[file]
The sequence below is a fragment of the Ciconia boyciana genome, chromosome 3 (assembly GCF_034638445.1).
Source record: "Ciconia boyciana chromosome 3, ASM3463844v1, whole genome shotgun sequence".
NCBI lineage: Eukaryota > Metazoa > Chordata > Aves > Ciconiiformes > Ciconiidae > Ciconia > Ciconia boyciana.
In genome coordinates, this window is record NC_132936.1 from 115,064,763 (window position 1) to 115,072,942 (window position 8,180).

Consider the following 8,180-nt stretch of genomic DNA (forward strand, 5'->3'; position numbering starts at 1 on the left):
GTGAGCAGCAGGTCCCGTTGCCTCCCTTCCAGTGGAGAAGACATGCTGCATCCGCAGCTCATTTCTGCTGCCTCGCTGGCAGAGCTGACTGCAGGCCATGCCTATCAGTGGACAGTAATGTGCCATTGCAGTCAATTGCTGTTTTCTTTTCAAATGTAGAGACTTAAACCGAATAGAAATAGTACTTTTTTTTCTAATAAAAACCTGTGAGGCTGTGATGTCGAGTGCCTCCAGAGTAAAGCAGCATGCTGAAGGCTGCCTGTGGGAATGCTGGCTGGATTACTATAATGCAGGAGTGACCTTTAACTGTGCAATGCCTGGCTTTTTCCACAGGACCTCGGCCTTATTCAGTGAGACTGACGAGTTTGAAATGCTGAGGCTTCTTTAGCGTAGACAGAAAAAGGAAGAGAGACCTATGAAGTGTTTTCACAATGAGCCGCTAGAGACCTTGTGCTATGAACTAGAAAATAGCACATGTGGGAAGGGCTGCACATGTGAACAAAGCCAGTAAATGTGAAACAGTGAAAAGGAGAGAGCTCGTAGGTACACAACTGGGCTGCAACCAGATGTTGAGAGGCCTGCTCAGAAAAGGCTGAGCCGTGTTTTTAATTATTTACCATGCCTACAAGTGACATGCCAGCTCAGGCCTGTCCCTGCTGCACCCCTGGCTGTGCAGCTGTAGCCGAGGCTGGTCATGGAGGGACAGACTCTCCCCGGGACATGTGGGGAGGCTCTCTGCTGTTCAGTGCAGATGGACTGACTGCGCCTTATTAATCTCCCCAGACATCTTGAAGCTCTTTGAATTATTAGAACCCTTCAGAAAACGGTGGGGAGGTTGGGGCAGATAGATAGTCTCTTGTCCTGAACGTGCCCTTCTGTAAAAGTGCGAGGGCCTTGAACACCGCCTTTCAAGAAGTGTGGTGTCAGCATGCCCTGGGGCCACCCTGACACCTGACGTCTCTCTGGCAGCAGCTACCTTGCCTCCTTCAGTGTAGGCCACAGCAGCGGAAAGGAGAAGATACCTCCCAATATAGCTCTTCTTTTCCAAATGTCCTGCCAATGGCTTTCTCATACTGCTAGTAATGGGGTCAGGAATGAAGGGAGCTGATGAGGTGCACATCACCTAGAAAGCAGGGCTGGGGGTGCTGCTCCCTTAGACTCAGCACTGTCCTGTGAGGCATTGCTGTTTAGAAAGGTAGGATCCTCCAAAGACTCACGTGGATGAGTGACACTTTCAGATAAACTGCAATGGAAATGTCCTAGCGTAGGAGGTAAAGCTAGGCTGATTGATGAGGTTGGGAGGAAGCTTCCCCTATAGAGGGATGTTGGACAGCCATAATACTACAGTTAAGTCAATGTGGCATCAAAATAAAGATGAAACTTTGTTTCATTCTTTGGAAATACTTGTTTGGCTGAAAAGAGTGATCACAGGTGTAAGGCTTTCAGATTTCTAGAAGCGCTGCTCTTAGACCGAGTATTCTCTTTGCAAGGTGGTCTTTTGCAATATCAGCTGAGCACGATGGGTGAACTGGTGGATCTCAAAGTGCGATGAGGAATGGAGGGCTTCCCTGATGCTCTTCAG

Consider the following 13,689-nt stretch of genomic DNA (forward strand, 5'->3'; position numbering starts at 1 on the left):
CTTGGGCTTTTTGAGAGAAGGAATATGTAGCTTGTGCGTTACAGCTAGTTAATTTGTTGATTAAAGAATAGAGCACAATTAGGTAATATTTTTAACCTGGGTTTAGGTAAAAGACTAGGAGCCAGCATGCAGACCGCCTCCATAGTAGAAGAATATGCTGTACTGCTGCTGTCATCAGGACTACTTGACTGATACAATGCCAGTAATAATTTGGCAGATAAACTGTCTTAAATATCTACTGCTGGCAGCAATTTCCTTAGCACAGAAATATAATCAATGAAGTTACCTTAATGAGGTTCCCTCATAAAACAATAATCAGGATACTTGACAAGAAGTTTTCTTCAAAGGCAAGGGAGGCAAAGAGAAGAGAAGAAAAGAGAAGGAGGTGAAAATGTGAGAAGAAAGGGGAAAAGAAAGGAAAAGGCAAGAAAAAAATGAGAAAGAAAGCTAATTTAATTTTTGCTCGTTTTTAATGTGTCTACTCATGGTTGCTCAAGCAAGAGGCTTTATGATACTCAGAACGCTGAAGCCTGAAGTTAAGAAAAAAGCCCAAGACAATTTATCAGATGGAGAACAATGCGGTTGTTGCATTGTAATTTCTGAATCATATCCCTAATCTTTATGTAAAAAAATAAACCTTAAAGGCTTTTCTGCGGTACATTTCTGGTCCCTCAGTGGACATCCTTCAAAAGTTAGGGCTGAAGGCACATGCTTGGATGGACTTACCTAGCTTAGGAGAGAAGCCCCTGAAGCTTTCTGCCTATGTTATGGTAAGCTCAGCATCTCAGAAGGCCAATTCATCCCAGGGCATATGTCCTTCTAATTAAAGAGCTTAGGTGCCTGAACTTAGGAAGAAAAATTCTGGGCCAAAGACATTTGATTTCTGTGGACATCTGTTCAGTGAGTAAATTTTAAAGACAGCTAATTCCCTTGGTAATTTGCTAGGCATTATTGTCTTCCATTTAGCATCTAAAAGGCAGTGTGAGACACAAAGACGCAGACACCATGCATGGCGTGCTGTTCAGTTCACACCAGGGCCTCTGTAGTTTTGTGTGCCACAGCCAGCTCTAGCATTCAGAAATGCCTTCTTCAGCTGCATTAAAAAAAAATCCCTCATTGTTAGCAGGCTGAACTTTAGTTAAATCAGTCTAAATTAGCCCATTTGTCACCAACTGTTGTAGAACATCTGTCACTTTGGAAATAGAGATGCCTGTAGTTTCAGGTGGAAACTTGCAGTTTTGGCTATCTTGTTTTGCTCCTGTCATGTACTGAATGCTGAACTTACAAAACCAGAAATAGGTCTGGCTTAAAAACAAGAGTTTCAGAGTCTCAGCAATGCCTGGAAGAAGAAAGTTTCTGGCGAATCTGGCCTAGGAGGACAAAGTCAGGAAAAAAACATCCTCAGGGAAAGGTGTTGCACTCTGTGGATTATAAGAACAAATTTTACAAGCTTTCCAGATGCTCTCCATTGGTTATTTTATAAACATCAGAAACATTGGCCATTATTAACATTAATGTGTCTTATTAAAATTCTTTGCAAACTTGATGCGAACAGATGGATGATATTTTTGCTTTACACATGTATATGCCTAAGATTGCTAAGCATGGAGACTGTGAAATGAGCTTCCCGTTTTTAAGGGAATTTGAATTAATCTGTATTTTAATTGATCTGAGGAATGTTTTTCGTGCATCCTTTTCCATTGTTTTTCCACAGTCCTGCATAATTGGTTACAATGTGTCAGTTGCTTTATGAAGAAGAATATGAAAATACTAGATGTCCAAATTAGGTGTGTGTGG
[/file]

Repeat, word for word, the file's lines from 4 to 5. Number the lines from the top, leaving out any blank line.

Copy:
In genome coordinates, this window is record NC_132936.1 from 115,064,763 (window position 1) to 115,072,942 (window position 8,180).

Consider the following 8,180-nt stretch of genomic DNA (forward strand, 5'->3'; position numbering starts at 1 on the left):